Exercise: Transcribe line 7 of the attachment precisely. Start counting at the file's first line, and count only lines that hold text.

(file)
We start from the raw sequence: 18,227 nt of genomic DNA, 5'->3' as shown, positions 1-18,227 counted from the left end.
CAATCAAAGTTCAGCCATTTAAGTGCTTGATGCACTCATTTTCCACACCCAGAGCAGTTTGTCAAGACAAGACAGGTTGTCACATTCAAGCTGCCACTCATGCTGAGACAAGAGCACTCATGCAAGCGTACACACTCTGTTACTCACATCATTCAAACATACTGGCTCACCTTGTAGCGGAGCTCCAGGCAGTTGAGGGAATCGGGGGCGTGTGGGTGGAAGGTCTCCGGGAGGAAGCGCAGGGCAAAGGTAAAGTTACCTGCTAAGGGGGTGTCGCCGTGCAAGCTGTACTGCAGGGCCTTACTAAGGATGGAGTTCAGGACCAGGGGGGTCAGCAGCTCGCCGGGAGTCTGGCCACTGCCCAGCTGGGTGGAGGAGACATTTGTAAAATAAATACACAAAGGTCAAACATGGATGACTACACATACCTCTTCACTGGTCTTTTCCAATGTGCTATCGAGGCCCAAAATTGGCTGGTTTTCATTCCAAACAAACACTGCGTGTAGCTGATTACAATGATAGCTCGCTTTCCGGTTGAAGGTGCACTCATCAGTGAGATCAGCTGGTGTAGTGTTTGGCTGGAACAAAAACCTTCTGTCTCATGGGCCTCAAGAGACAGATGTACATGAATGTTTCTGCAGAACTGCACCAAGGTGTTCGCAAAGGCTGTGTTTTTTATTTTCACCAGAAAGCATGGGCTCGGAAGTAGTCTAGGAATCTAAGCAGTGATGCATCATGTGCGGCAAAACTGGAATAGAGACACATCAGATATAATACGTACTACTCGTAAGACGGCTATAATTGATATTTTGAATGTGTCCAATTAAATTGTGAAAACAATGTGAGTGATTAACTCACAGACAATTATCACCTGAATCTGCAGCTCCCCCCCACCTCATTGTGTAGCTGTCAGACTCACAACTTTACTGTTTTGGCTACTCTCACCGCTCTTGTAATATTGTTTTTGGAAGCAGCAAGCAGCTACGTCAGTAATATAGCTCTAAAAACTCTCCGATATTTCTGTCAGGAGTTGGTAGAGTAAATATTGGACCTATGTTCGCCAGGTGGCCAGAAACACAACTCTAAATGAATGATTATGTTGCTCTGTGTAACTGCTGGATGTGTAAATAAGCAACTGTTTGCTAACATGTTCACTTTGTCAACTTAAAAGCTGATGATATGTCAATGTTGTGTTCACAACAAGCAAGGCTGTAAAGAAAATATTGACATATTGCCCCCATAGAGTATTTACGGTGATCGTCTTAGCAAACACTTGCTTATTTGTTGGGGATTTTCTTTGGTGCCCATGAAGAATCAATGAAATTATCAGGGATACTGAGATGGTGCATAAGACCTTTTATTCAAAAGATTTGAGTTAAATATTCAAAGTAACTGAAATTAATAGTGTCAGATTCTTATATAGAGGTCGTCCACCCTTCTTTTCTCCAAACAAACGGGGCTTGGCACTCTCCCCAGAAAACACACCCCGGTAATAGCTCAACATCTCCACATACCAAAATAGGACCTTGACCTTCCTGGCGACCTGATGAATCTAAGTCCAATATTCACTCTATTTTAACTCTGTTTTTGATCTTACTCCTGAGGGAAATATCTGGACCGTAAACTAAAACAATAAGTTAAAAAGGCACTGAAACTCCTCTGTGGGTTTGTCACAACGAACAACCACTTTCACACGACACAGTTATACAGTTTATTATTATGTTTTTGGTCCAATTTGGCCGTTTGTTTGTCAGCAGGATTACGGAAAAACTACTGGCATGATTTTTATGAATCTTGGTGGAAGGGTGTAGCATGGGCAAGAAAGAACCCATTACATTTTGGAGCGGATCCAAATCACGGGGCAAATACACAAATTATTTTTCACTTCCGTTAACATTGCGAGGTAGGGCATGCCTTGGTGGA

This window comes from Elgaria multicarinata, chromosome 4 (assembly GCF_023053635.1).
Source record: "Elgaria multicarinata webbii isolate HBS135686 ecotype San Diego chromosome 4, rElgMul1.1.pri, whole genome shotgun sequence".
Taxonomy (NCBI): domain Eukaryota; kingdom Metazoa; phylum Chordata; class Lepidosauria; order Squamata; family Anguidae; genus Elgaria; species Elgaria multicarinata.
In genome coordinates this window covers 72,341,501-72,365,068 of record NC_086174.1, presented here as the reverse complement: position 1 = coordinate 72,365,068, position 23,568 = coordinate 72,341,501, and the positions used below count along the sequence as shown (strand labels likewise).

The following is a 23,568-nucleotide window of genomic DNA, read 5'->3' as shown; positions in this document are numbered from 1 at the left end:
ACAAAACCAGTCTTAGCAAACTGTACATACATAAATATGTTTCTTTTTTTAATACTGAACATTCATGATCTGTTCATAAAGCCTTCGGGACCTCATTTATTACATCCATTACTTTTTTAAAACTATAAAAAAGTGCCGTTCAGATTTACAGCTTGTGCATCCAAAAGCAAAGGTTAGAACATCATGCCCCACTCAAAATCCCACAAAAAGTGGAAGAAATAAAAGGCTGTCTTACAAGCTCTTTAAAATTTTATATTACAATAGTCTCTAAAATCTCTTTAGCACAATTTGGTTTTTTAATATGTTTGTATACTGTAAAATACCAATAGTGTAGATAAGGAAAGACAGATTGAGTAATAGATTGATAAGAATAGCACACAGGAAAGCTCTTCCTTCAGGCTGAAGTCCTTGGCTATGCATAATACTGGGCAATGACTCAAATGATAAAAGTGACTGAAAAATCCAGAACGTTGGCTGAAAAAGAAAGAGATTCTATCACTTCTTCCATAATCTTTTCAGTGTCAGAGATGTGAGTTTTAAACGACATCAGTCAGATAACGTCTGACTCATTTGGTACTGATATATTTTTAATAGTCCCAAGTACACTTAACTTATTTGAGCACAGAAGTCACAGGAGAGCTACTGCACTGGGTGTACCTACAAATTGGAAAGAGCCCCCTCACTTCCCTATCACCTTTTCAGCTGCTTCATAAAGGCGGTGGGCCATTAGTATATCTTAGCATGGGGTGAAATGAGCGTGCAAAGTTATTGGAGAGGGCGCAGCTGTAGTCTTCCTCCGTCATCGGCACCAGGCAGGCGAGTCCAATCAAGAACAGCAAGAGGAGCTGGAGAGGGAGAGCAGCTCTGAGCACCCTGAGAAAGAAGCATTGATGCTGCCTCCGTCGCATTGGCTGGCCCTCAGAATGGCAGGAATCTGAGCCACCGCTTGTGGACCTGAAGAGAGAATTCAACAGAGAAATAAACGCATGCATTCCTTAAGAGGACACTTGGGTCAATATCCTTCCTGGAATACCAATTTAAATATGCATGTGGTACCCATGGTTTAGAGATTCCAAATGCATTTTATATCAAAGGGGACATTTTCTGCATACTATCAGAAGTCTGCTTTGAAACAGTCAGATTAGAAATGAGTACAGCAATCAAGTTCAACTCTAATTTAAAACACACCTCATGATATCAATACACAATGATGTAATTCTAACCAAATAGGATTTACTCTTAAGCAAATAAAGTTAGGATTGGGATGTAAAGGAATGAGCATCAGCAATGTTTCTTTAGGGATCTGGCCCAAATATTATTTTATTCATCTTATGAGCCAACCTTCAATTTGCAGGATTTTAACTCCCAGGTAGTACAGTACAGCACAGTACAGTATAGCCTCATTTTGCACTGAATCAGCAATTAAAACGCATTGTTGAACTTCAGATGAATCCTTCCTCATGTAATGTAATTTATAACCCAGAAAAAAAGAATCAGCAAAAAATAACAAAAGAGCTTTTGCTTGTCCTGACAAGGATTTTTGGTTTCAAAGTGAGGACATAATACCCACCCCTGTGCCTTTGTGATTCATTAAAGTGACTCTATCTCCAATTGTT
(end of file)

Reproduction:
The following is a 23,568-nucleotide window of genomic DNA, read 5'->3' as shown; positions in this document are numbered from 1 at the left end: